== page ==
Villa de Papyri in … Malibu?
Ericka and I were in LA last week to celebrate her birthday and ring in the new year. As a part of our trip we visited the Getty Villa in Malibu. Built in the early 1970’s, the Getty Villa is a recreation of the Villa de Papyri in Herculaneum, which was buried in ash and mud by the eruption of Mt. Vesuvius in 79 CE.
Main Courtyard and Peristyle - Getty Villa, Malibu
We had a fantastic time touring the grounds and watching the sun set over the Pacific. Although the exhibition does not include any information or artifacts from the library of Herculaneum, there is a wide assortment of Greek and Roman statuary, pottery and metal work on display.
Statue of a Muse - c. 200 CE - Getty Villa, Malibu
Visiting the villa puts the manuscript finds from Herculaneum into context and gives you a sense of how wealthy and privileged the owners of the original villa were (Getty was no slouch either!). There is also something compelling about seeing the layout of the building with your own eyes and comparing that image to the maps of the manuscript finds from Herculaneum that is incredibly helpful. Having the opportunity to see some priceless works of art from the Greco-Roman world doesn’t hurt either!
Mosaic of Boxers - c. 175 CE - Getty Villa, Malibu
There were, of course, many objects on display that shed light on the literacy of the times, (i.e., inscriptions on sarcophagi, statues, pottery, coins, etc.), but there were precious few objects that specifically shed light on the writing and book culture of the ancient world. One of the few that did was a relief of the age-old tug of war between myth and science:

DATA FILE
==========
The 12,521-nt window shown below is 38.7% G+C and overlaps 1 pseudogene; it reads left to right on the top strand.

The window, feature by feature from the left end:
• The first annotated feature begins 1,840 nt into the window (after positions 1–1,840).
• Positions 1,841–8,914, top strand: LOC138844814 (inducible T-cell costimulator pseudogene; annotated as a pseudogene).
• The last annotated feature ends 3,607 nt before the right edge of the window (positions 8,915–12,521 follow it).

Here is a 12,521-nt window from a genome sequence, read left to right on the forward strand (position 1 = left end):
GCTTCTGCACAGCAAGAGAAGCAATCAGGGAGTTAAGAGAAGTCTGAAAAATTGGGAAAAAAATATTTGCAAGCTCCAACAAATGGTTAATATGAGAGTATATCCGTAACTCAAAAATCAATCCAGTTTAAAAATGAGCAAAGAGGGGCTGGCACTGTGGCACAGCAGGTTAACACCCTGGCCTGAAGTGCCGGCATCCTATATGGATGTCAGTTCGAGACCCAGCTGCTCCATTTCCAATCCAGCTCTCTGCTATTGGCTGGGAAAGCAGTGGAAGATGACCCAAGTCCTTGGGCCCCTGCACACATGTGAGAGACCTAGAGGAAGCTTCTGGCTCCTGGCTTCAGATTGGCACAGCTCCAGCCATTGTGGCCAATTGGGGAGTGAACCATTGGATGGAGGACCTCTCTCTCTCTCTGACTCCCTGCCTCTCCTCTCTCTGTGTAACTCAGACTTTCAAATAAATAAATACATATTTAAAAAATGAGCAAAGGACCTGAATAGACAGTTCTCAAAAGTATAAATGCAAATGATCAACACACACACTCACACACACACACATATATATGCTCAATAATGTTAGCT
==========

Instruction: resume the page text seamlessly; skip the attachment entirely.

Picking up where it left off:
Philosophers Plate - c. 550 CE (possibly later) - Getty Villa, Malibu
In the relief above, an Egyptian version of Hermes, (on the right), argues for the merits of myth while his scientifically minded opponent, Ptolemaios, takes notes in a diptych (i.e., a two paneled notebook coated in beeswax). Between the two disputants is a globe and behind Ptolemaios is a woman with a scroll in her hand named Skepsis. Hermes and the mysterious bearded figure at the top of the plate are also holding scrolls, although it is unclear who the latter is meant to represent. Might this be an artistic representation of the scholars of the Museum, the Library of Alexandria’s famous community of literati, or is it simply a generic image of scholarly debate and intellectual inquiry from the ancient world? However we interpret it, the representation of scrolls, a diptych, a stylus, and an intellectual debate, not to mention the writing on the plate itself, serve to illuminate the book culture and literacy of the world being depicted as well as the world of the artisan who created the plate and those who owned it.